National security vs. individual rights |

National security vs. individual rights

Nevada Appeal editorial board

The U.S. Supreme Court is considering two cases that could have significant constitutional consequences not for how many people they affect but for how long they may affect a few.

In the cases of Yaser Esam Hamdi and Jose Padilla, both American citizens accused of being “enemy combatants” in the war on terrorism, the court is confronting a rare conflict between the president’s authority to defend national security and an individual’s right to a trial.

Both were jailed and held for some 18 months without access to attorneys and courts. The key difference in their cases is that Hamdi was caught on a battlefield in Afghanistan, while Padilla was arrested at O’Hare International Airport in Chicago.

Hamdi would appear to have little chance at winning, and a federal appeals court upheld his detention by military authorities. He could be held until the end of the war against terrorism, which could be a very long time.

Padilla, on the other hand, won his round in appeals court on the argument his arrest – on suspicion of plotting to detonate a radioactive bomb – took place on U.S. soil to a U.S. citizen. He may be guilty, but he deserves a trial and the accompanying guarantees of criminal justice, the appeals court said.

The issues here are basic to every American’s belief under the 5th Amendment that he or she cannot be “deprived of life, liberty and property without due process of law.” The issues are also as broad as the president’s and Congress’ power to declare war, and whether the judicial branch of government even has the authority to review such matters.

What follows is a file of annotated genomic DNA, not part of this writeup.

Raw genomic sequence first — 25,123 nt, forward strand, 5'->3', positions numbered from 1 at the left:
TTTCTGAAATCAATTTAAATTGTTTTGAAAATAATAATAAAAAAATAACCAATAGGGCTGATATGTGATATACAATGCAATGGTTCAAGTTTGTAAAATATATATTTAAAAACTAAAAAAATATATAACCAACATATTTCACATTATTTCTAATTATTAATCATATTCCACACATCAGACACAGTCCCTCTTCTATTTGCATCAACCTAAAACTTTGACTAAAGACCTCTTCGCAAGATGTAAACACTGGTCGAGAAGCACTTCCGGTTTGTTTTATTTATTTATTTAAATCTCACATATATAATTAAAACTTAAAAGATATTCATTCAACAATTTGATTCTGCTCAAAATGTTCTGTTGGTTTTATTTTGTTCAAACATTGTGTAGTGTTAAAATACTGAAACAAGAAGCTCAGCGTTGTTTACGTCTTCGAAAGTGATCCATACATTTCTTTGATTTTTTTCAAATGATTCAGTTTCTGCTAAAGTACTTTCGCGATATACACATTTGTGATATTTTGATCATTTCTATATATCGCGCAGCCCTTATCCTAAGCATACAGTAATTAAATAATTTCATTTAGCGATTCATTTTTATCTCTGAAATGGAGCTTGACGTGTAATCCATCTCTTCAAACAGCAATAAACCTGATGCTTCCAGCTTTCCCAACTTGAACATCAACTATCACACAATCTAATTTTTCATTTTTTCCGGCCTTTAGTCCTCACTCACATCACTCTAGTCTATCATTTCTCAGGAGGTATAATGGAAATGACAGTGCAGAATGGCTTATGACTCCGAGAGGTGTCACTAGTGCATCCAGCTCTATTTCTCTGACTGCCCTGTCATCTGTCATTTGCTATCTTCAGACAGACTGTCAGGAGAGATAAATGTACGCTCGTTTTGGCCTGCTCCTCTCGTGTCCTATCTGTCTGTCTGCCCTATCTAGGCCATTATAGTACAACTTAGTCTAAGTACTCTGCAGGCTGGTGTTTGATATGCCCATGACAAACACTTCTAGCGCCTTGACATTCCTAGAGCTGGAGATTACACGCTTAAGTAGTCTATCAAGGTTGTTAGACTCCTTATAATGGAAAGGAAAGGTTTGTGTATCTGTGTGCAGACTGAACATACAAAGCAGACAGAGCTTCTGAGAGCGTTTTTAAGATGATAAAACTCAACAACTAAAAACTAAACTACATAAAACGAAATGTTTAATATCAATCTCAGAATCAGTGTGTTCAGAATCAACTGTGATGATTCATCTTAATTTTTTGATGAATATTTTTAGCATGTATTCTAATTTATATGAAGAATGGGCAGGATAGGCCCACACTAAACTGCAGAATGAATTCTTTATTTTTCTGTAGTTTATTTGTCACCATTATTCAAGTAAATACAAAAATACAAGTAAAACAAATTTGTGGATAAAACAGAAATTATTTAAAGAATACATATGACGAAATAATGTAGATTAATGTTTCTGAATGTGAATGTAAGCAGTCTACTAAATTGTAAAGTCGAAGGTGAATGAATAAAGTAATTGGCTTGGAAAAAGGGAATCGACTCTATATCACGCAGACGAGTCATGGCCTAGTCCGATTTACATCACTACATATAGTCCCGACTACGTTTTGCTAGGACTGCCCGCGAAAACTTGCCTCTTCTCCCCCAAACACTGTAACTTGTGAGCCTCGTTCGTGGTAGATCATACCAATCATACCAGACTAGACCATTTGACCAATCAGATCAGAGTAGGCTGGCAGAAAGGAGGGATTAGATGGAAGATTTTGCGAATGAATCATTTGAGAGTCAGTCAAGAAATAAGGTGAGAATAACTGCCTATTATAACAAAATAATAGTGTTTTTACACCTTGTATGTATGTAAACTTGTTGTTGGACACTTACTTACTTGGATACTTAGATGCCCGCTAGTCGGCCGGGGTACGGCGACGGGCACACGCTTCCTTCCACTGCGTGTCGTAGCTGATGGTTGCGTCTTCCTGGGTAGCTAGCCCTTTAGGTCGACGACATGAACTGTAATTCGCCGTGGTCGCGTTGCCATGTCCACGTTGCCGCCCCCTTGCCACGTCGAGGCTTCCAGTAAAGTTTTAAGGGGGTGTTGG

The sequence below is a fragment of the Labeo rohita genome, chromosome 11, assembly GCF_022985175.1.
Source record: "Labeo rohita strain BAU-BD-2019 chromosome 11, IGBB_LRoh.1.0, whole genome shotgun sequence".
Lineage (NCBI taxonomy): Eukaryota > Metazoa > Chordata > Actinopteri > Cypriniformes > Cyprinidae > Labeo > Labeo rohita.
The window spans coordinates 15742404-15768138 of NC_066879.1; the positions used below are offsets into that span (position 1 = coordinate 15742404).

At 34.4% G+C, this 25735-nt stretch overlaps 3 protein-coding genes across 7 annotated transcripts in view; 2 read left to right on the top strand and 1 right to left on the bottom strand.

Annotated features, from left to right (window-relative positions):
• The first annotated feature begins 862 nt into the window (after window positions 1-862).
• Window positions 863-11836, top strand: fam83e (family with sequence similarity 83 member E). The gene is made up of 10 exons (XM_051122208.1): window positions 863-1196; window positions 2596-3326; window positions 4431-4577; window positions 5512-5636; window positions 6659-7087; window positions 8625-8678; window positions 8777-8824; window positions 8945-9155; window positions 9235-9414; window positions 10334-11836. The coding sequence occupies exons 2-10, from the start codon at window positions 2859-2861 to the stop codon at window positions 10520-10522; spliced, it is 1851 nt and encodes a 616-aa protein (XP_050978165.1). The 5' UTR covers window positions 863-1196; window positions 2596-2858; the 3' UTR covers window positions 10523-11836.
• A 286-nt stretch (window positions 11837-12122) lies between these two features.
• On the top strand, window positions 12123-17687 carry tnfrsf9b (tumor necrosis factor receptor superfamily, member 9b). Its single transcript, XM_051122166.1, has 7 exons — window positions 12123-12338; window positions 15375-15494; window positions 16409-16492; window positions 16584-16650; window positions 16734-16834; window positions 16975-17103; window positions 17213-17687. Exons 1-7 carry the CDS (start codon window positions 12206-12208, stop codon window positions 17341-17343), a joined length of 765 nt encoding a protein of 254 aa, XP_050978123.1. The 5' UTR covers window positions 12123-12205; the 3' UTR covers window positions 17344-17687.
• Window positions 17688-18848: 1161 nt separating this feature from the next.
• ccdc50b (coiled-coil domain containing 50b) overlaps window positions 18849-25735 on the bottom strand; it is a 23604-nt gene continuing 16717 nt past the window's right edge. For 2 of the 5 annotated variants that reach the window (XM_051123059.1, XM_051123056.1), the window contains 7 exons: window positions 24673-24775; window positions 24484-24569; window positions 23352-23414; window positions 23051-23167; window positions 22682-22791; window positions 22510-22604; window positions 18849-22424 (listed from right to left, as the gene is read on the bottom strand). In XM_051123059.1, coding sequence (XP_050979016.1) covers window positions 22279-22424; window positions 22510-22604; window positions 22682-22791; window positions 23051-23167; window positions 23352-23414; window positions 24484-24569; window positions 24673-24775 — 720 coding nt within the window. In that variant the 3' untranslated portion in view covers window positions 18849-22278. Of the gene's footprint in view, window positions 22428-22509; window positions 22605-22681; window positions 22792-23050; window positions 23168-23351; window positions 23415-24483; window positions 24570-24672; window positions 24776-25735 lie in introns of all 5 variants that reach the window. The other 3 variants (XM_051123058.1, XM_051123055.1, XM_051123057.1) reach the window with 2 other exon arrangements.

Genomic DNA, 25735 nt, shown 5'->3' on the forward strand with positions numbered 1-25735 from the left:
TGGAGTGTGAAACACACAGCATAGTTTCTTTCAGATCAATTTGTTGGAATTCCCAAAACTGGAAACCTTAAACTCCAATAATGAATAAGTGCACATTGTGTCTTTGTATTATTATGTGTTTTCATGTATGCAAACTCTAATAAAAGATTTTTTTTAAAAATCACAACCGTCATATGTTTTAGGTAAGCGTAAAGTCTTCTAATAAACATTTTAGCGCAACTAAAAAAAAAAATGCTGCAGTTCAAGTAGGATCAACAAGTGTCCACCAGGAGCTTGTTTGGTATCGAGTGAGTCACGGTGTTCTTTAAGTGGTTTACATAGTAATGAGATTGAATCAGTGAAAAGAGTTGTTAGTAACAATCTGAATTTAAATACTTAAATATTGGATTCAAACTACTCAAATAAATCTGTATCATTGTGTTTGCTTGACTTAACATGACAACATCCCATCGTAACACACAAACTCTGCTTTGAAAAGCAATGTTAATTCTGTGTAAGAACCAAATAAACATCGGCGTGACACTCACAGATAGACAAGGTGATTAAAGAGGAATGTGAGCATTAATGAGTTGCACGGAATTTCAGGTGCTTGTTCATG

In the wake of the Sept. 11, 2001, terrorist attacks, Congress authorized the president “to use all necessary and appropriate force against those nations, organizations, or persons he determines planned, authorized, committed, or aided the terrorist attacks” or “harbored such organizations or persons.”

The sweeping generality of that authorization is without precedent, but it is not without limits.

The 2nd Circuit Court of Appeals determined – correctly, in our opinion – that Congress didn’t not give the president explicit permission to have the military detain American citizens on American soil.

“The president, acting alone, possesses no inherent constitutional authority to detain American citizens seized within the United States, away from a zone of combat, as enemy combatants,” the 2nd Circuit ruled.

If the allegations against Padilla are true, as determined in court, the United States has adequate remedy – which itself may be found in the Constitution, Article 3: “Treason against the United States shall consist only in levying war against them, or in adhering to their enemies, giving them aid and comfort.” The penalty is death.